When I found out that our local pool, in a culturally diverse borough of London, was to be closed, I swore, and then I cried. Swearing showed my sheer frustration with government cuts that meant councils were struggling to maintain such facilities; weeping because I couldn’t bear the thought of the pool being boarded up, drained and lost forever.
For me, swimming is a lifesaver, and not just in the obvious way. It enables me to deal with a health issue and it has helped me come to terms with a challenging upbringing. It even helped me keep my sense of humour when my fabulous mother-in-law stored food in the bath as her Alzheimer’s took hold. Without it, quite frankly, I would have needed to access more mental and physical health services.
I know I am not alone in this. As well as giving you a fit, strong body, a YouGov poll by Swim England last year found that swimming significantly reduces symptoms of anxiety and depression. Incredibly, the study showed that almost half a million adults with mental health conditions who swim regularly say they have reduced their medication or no longer take it which, of course, saves the NHS money.* The unique atmosphere of being supported by water and the rhythmic, aerobic exercise are credited with contributing to this improvement in their emotional health.
For me, the swimming bath wasn’t a busy, rather down-at-heel, local-authority pool – it was a glorious, life-enhancing spa! Often, society pays lip service about welcoming diversity and promoting inclusion, but go to a public pool and see that in action without fanfare or fuss.
I wanted to do something but I was so busy. I knew the pool had a group of dedicated people campaigning to keep it open. Amazingly, they had saved it once before – but this time a date had been set for its closure.
You mean me?
The day I heard the pool was in trouble, I charged in just before closing time – my first free minutes of the day. The place was packed with people wanting to save our pool. Despite a twinge of guilt, I thought, great, they’re on it, so I don’t need to be. Petitions were being printed and put online, so I signed and grabbed extra copies to get signatures.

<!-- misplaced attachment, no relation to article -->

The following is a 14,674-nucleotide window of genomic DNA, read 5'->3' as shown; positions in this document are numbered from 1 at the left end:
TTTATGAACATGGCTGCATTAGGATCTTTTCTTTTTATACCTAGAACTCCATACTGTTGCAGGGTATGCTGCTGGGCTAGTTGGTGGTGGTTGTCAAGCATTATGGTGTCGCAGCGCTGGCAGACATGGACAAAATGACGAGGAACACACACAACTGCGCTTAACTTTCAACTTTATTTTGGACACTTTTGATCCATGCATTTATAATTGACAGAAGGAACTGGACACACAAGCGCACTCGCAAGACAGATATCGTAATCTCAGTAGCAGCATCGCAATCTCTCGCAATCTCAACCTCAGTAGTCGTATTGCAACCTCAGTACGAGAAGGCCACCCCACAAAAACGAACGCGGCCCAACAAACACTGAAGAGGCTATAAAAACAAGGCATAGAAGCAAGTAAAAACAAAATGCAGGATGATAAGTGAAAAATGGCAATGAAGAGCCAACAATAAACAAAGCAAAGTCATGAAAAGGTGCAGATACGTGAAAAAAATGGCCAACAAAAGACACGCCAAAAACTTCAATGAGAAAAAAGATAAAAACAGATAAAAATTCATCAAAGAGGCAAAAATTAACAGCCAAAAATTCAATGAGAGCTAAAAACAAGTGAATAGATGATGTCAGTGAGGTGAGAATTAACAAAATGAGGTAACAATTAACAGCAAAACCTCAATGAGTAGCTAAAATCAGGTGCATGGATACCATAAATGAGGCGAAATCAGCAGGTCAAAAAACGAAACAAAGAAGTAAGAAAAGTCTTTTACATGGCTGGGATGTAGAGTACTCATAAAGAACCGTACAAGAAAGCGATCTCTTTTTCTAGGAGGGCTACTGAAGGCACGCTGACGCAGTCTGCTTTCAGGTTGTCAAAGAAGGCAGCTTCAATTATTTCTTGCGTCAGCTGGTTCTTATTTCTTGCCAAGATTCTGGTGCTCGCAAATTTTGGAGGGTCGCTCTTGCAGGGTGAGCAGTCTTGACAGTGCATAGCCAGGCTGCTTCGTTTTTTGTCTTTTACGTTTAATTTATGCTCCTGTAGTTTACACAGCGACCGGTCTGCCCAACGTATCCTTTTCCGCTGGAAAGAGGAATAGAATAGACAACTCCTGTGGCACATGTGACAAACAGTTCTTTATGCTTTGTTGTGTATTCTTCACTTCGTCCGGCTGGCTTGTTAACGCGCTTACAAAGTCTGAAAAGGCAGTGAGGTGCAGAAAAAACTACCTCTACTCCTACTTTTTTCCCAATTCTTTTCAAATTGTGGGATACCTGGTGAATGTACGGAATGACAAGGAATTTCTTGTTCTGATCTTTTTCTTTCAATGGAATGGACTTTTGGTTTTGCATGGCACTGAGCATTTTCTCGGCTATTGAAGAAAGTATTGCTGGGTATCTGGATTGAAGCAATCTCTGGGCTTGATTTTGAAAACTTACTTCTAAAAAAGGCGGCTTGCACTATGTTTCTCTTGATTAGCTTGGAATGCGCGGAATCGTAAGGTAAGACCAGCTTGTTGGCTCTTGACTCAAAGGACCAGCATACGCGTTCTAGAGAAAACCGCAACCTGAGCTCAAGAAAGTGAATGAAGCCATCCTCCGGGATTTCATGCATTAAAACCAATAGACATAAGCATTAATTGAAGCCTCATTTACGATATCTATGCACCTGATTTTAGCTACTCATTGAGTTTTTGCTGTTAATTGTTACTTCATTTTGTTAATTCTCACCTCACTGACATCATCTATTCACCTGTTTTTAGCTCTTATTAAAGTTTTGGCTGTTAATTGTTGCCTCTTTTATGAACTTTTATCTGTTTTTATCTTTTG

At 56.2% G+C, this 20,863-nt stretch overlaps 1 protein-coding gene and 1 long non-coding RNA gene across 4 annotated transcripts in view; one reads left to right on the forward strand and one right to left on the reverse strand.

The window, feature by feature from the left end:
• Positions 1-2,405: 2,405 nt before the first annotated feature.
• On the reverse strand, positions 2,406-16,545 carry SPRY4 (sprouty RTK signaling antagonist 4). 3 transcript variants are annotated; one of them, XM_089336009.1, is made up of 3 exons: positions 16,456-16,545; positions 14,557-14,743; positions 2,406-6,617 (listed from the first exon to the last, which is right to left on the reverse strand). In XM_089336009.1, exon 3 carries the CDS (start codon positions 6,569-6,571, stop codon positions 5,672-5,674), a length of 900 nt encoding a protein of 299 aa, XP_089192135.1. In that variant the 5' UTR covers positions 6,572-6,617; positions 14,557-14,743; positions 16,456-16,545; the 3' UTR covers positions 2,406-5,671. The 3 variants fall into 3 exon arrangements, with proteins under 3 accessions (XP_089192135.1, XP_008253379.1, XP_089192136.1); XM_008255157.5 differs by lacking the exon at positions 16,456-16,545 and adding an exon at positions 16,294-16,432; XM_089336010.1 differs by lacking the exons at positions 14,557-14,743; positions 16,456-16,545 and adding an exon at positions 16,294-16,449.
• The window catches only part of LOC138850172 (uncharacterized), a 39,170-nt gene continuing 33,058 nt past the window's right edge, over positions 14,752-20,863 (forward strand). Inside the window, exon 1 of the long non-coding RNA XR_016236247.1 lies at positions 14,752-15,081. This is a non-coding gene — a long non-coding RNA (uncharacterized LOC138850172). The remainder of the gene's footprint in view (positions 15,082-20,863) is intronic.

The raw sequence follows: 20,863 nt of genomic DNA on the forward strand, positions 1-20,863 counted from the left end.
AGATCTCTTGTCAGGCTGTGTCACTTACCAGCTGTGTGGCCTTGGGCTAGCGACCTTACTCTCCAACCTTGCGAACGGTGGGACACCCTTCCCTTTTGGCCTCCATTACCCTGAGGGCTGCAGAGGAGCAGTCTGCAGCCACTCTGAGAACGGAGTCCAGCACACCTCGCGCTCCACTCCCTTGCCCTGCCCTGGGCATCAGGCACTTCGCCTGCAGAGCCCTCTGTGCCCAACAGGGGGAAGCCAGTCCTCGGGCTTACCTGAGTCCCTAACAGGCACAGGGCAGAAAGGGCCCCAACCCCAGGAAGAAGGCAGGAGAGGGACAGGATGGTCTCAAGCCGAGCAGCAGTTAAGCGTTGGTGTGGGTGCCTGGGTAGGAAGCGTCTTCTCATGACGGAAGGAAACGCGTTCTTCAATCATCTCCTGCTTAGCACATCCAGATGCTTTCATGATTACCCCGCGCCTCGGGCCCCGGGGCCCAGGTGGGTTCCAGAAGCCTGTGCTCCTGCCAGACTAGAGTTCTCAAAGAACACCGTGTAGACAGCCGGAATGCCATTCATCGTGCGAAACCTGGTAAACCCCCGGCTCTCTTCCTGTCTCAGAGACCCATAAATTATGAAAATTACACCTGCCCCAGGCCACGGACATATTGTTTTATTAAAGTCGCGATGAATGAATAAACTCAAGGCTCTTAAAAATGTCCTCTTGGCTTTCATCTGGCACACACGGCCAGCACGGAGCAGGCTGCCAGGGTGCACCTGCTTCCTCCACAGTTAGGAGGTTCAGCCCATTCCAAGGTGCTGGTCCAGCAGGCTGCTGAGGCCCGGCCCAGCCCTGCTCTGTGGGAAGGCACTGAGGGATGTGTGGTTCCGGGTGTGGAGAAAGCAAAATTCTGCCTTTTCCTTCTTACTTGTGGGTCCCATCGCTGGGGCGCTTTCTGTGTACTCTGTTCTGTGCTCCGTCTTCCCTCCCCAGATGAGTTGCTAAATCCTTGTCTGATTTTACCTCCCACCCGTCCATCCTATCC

But, as the days went on, my guilt grew and I felt terrible using the pool while not getting more involved. I was struggling to sleep – always a red flag for me that something is getting to me. Everywhere I went, my petition came with me and signatures were filling it. I needed this pool, as did so many others. Every time I thought about it closing, I felt devastated. On the upside, my three-year-old learned a new word, ‘petition’. Still, I kept my distance from the heart of the campaign.
What finally pushed me into realising I needed to woman up and get immersed in the community crusade was watching the difference our pool made to a father and his son, who had disabilities. During my swim one day, I saw the boy lowered into the pool – his delight as his body was buoyed by the water was almost tangible; his father’s expression changed from exhaustion to joy and pride. Maybe he didn’t have the energy or time to get involved, but I did! I needed to do something for them. I cut short my swim, went home and got in touch with campaign HQ. I offered to help with PR and to progress talks with the council.
It is well known that taking action and tackling head-on the very things you find worrying is beneficial. I slept soundly that night for the first time since hearing the bad news, aligned with my principles and values.
Aside from work, the pool took over my headspace and time. I would be on my laptop emailing as my ailing mother-in-law chatted about being an evacuee; as we wondered what to have for dinner. My family lived on baked potatoes and quiche – I didn’t have time to cook, I was too busy organising articles to keep our efforts in the media spotlight, or writing to community leaders with influence.
Our ducks in a row
I felt like I imagine it feels to prepare for battle – worried but energised and alert. I met new people, including swimmers who were in the pool before I even woke up in the morning. I became an expert in pool boilers – ours were old and a financial concern for the council, and we needed to have all bases covered for when we went into discussion. We got together a good case about the benefits of keeping the pool open: the knock-on effect it had for the struggling local economy, its popularity, the lack of facilities, particularly for young people, the health benefits of swimming and the sports funding we thought the council could access. We had a plan for the boilers too.